The figure below illustrates this "loop" for a 1D slit. In all plots to follow, the upper-left panel is the direct-space representation, the lower-left panel is the equivalent reciprocal-space representation or Fourier transform, the upper-right panel is the direct-space self-convolution (which contains only 2nd moment information), and the lower-right panel is the equivalent reciprocal-space representation or power spectrum. In comparison to the Fourier transform, the power spectrum contains only Fourier amplitude (not Fourier phase) information.
Data in "second-moment form" (the right-hand panels of each plot) is often available experimentally, e.g. in power spectra from x-ray, electron or neutron diffractometers, or in convolution form as the interferogram from a Fourier transform infrared spectrometer. Alas, this data taken alone contains information only on periodicities in the original signal, but no information on the absolute location of structures (i.e. on Fourier phases). For example, one could translate the slit in direct space to the left by 1.5 units, and no change in the right hand panels would result. This shortcoming of second-moment data is often called "the phase problem". For the many situations when Fourier phase information is also of interest (e.g. when trying to determine the location as well as the periodicity of atoms in a crystal's unit cell from diffraction patterns), scientists have developed strategies to infer that information with help from added information, even though it is not contained directly in any single diffraction pattern power spectrum.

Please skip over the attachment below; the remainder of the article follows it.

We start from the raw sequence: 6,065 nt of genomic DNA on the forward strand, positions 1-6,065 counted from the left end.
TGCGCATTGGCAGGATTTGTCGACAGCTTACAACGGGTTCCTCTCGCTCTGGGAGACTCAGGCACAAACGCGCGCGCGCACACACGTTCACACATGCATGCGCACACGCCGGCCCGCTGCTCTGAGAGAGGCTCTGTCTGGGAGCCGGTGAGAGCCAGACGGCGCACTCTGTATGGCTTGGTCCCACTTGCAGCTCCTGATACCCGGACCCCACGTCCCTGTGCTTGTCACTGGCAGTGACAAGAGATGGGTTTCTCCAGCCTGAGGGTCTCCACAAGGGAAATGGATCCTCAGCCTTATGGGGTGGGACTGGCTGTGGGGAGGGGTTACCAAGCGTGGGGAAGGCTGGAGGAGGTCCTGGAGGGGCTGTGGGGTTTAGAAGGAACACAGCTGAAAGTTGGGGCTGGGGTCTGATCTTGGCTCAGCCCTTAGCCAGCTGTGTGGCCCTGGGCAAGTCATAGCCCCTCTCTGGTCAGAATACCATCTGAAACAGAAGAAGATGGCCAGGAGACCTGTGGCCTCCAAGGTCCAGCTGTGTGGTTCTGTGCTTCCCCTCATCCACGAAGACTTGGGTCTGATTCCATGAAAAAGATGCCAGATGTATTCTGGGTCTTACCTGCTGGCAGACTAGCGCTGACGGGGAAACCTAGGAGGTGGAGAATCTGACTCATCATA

Reciprocal-space representations (the lower panels of each plot) often play a useful complementary role in detective work on signals. In fact, this complementarity is intimately connected to the complementarity between position and momentum in quantum mechanics. The resulting role of Fourier transforms in optical scattering (mentioned above) is one of many "analog" ways to do such Fourier harmonic analysis. A wide range of transforms intermediate between direct and reciprocal space, including darkfield images and wavelets, show that the cycle described here considers only endpoints in a field of operations relevant to a growing range of inquiries. Uses for these "operations between direct and reciprocal" are already well underway with practical applications e.g. in data compression, image pattern recognition, and the study of defects in crystals.